- Movie Rating -

Vernon, Florida (1982)

| January 8, 1982

Of all the avenues of the art of the cinema, I may love the documentary format most of all.  At its best, it is a window onto a world that few of us will ever experience.  We meet people.  We see how their lives are organized.  We hear their stories.  Maybe we learn something.  That is the first reason to love Erroll Morris.  His films don’t rely on an agenda.  They are populated by people that he finds interesting, people that, were they furniture, we might have instinctively sat by the side of the road.  But there’s beauty in the mundane, the ridiculous, the ordinary and in the case of this film, the obsessive.  Sometimes an old man rambling can reveal an insight that you didn’t expect.

Morris went down to Vernon, Florida to make a documentary called Nub City about a group of people who apparently hack off their own limbs in order to collect the insurance money.  The project went belly-up when he was met with hostility from the residents, received a death threat and then had to halt production when a local tried to run down his cinematographer with a truck.

Fortunately, a healthier alternative awaited him.  He switched gears when he began to meet some of the gentler locals and found them more fascinating than anything he could have in Nub City.  He found an old man who cages strange animals.  He found a cop in love with his state-of-the art equipment.  And he found a turkey hunter so in love with his chosen hobby that the seems to see it as his divine destiny.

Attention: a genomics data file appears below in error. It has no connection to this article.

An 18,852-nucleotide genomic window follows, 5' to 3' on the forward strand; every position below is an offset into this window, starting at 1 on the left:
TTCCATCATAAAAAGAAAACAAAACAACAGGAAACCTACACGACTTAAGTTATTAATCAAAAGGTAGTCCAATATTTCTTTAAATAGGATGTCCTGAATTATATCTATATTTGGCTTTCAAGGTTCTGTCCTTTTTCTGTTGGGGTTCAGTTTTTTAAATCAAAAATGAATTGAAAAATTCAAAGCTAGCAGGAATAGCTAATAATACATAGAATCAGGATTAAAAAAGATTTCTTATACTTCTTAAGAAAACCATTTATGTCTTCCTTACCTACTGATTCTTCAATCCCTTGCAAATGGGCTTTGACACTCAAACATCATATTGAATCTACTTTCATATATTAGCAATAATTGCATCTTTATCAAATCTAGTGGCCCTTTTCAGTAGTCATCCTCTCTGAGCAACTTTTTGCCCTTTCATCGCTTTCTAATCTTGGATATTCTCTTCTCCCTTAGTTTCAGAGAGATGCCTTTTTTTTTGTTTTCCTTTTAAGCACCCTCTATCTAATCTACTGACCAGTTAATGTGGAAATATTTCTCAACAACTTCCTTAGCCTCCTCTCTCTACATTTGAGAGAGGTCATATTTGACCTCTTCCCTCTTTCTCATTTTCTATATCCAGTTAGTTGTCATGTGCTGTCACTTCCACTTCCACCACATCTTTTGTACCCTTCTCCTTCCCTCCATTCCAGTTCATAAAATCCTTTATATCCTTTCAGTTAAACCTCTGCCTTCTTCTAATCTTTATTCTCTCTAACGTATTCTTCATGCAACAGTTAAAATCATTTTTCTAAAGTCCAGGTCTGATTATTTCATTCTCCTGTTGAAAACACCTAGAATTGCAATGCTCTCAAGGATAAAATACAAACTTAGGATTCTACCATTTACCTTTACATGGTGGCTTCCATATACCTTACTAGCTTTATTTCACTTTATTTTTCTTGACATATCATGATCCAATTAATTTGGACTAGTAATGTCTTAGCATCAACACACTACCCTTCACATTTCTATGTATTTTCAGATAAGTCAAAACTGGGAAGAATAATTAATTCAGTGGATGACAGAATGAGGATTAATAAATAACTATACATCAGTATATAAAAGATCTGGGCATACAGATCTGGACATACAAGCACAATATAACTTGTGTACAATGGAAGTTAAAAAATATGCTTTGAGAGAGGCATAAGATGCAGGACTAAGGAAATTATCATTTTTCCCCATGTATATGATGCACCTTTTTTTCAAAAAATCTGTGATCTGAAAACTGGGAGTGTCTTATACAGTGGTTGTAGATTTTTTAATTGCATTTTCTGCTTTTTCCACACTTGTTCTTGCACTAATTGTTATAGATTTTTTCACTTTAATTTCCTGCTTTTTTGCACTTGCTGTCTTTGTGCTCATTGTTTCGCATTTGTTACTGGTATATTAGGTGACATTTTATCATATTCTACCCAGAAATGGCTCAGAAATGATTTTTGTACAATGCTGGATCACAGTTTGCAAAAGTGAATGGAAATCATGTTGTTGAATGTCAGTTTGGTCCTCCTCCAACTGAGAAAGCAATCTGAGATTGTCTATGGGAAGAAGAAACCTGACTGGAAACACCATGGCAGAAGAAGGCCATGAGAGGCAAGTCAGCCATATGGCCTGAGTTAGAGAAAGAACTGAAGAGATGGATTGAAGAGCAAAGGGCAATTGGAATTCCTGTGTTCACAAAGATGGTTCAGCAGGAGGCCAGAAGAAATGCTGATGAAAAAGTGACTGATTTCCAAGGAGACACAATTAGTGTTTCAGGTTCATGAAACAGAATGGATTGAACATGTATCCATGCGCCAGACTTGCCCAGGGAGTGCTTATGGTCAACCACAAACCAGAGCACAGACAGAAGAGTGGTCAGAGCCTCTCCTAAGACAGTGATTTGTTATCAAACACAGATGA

The old man is a bewildering old gent who has philosophies on everything from God to animals to the sections of human brain that allow him to do five things at the same time.  His mind a strange and fascinating labyrinth of free-floating notions and nonsense.

The cop was interesting too.  He’s in love with his job and he feels privileged to have all the latest, up-to-date equipment including a two-way radio.  Nevermind the fact that he’s the only cop in town and the only person he talks to on the radio is his wife.  He loves what he does and he is overjoyed to show us a bullet hole in his passenger seat that, for all I know, could have been a cigar burn.

But the most amazing the turkey hunter.  This man lives, eats, breathes and thinks turkey hunting day in and day out in every way that one could possibly think about it.  The level of his voice, the dim look in his eyes, the long and drawn out explanations of how one successfully tracks a turkey are some of the funniest moments I’ve seen in any movie.  I especially love it when he stops talking because he thinks he hears a gobbler in the distance.  I don’t know, I couldn’t hear anything.  See what you think.

Morris never makes fun of these people.  If they are ridiculous, it is only because they bring their ridiculousness along with them.  The camera lets them talk and keeps focused on them for long stretches of time.  He likes these people.  He finds them interesting and he finds a common subtext underneath their rambling.  They are all looking for something.  They are attached to their pastimes and their philosophies with a fierce honest – they really believe what they are saying.

About the Author:

Jerry Roberts is a film critic and operator of two websites, Armchair Cinema and Armchair Oscars.
(1982) View IMDB Filed in: Documentary